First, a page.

As I mentioned, but did not describe in my previous blog post, this past Sunday's message at church was a life changing one. For the past few weeks, I have been really struggling with my self-worth and my purpose in life. These feelings always coincide with how things are going at home with my girlies... and these past few weeks have been rough. For no particular reason, just hard. I found myself easily irritated, very short, impatient and wishing I was anywhere else except at home with my kids. My girlies obviously don't respond positively to my demeanor, reacting negatively thus causing the cycle to continue. Then, I feel like crap and wonder if there is purpose in what I'm doing, leading me to spiral down into a deep pit of self-pity and unhappiness. The title of the message on Sunday was "Stop Your Grumbling" and the premise was simply that... stop complaining. How can we display, demonstrate and give love if we are in a constant state of dissatisfaction, oppression and resentment? This really struck a chord with me and my heart began to open up a little... causing my tear ducts to ripple open and spill over onto my make-up streaked cheeks (I did not look attractive at the end of this service... yikes). The point was to simply be happy in the moment... to not wish it away, to not escape mentally from whatever it was before you but to ask God to change, unfold and sculpt your heart into something better... something willing, unrestricted and jovial. I did just that. My job right now is to raise my kids... it is to be the best mom I can, day in and day out. Motherhood doesn't stop when kids aren't listening, or Annie's a grumpy, red cheeked little babe, or Isla is a bag of sass... it continues on and it's in these moments where my unconditional, supportive, teaching love is needed the most. I want, more than anything, my girls to know they are loved, cherished, valued, respected, dignified and supported, no matter what. And that starts with me... how I treat them, how I respond to their individual needs and wants, how and what I engage them with etc... I know I can't be perfect, but I want to be the best ME I can be for them. I also understand that, like any job, there are good and bad days, but the good days need to outweigh the bad, and a lot of that comes from presenting a positive attitude and treating them as I though I want to be there with them... as though there is no place in the world I would rather be than at home with them, pouring out my love. And it's amazing that once I started to think like that, my heart believed it. And my actions displayed it.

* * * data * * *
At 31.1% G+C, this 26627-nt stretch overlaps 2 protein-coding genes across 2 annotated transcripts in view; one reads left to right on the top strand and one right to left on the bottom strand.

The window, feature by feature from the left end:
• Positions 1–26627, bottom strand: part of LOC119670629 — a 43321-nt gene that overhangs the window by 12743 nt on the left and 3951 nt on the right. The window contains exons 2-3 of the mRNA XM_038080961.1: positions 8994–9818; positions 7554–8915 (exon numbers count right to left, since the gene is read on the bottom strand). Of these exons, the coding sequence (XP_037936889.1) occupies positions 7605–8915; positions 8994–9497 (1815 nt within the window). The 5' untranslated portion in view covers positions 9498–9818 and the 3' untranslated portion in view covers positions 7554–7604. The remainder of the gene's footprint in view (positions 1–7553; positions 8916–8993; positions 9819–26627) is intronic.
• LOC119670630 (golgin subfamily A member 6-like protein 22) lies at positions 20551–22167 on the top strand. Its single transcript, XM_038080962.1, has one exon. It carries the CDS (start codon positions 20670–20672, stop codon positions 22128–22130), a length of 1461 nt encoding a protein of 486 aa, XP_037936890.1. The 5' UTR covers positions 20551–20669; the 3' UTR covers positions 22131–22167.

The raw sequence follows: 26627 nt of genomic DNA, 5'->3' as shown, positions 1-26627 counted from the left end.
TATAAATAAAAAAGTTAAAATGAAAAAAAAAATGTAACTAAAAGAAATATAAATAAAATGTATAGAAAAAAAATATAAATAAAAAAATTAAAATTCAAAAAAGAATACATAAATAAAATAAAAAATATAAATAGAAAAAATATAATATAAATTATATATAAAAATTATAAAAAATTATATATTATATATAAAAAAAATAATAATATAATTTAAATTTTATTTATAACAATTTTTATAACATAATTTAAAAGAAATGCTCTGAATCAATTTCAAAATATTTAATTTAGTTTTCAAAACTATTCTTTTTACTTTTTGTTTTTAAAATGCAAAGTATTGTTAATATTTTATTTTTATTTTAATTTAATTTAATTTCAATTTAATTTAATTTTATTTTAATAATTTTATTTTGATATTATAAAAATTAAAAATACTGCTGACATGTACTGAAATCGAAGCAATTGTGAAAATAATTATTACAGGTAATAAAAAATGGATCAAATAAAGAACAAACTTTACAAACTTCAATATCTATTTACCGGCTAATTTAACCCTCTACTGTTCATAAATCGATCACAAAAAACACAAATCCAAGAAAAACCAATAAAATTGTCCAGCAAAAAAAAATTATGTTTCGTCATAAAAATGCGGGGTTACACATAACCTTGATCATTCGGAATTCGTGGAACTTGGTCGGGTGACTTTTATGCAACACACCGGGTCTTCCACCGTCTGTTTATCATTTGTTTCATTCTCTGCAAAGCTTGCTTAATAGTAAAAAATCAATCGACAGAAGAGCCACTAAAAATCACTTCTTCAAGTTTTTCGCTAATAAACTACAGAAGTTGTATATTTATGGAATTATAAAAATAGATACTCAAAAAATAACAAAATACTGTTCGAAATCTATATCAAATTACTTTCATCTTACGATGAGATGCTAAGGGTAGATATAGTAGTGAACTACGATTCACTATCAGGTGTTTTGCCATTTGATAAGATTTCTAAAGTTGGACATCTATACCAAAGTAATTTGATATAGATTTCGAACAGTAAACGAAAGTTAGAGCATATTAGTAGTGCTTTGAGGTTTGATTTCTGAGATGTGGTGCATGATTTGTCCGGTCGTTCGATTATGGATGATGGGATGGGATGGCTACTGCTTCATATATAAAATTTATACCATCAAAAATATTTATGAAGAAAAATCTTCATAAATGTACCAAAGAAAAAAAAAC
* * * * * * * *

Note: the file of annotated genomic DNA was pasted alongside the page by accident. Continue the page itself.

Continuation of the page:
Today, I met a dear friend for a 'mall walk' and a coffee. And despite the slight distraction of our 5 kiddos, I managed to tell her about this sermon and it's affect on my little heart. She then sent me this link to a blog that she follows. Scott Tolhurst was her pastor when she was a child and he continues to pastor in BC. This post really is eye opening... we've all heard of the 7 deadly sins but his depiction and explanation of 'sloth' really expanded my knowledge of this particular sin. He made me think of it in such a different way... not laziness but more of a "distraction" or as he calls it, acedia. It's very similar to what I heard on Sunday and it really is worth a read. It solidified my desire to really revel in each moment and not just be physically present.
Being a mom is hard. Really hard. And most times, it's not rewarding. But why are we doing it? We're doing it because we love our kids... unbridled, protective, deep deep love. And we want them to be the best versions of themselves. And that's a tough thing to teach them... we need to inspire them, discipline them and teach them how to be functioning, contributing members of society. The reward comes later. And on the days that I forget this (believe me, I know those days will come), I will come back to this post and the post from Scott and remember the words of my pastor and the importance of being present, always. And finding a way to truly enjoy each and every moment I have with my girls.
*wow. that was far more passionate then I envisioned when I started this*.